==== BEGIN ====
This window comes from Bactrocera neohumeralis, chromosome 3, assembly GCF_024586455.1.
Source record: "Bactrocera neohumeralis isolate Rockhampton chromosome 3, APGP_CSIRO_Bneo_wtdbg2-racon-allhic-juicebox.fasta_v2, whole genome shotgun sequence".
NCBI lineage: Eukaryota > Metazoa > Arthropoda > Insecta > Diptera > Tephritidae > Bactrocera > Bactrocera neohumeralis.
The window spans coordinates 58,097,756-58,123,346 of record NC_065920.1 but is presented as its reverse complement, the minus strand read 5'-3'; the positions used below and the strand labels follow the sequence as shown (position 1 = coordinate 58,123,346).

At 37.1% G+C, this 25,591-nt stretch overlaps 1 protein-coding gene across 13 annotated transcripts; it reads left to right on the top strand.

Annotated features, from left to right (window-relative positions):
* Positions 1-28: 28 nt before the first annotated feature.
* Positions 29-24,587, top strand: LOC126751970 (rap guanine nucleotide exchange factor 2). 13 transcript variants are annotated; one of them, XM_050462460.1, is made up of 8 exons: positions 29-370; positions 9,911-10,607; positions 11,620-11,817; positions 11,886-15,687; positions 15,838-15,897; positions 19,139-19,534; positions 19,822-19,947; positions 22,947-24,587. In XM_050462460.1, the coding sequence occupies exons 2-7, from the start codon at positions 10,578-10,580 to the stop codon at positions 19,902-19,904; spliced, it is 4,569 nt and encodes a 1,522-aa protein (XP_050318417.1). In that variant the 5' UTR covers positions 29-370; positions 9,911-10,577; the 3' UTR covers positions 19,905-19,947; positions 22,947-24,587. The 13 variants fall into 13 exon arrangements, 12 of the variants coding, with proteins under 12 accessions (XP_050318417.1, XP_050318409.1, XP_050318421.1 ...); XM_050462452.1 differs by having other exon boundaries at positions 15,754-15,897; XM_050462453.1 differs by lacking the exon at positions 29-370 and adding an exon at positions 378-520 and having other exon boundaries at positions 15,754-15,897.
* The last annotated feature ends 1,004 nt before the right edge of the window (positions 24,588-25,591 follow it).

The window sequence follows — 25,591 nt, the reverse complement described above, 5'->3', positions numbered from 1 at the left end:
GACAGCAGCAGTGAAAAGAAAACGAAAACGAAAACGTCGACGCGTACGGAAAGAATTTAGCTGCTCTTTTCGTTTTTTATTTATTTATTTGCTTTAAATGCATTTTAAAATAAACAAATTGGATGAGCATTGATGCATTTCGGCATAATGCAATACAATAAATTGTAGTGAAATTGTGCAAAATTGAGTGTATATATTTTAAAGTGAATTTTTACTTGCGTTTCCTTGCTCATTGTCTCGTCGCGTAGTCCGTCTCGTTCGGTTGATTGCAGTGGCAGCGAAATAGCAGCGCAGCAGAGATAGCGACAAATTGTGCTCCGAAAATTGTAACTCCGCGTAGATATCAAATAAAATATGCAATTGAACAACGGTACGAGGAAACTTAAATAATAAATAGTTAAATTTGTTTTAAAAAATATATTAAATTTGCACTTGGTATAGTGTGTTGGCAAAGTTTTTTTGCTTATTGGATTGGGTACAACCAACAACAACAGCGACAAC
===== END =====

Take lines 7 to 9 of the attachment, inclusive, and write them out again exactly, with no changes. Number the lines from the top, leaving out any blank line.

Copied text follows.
* Positions 1-28: 28 nt before the first annotated feature.
* Positions 29-24,587, top strand: LOC126751970 (rap guanine nucleotide exchange factor 2). 13 transcript variants are annotated; one of them, XM_050462460.1, is made up of 8 exons: positions 29-370; positions 9,911-10,607; positions 11,620-11,817; positions 11,886-15,687; positions 15,838-15,897; positions 19,139-19,534; positions 19,822-19,947; positions 22,947-24,587. In XM_050462460.1, the coding sequence occupies exons 2-7, from the start codon at positions 10,578-10,580 to the stop codon at positions 19,902-19,904; spliced, it is 4,569 nt and encodes a 1,522-aa protein (XP_050318417.1). In that variant the 5' UTR covers positions 29-370; positions 9,911-10,577; the 3' UTR covers positions 19,905-19,947; positions 22,947-24,587. The 13 variants fall into 13 exon arrangements, 12 of the variants coding, with proteins under 12 accessions (XP_050318417.1, XP_050318409.1, XP_050318421.1 ...); XM_050462452.1 differs by having other exon boundaries at positions 15,754-15,897; XM_050462453.1 differs by lacking the exon at positions 29-370 and adding an exon at positions 378-520 and having other exon boundaries at positions 15,754-15,897.
* The last annotated feature ends 1,004 nt before the right edge of the window (positions 24,588-25,591 follow it).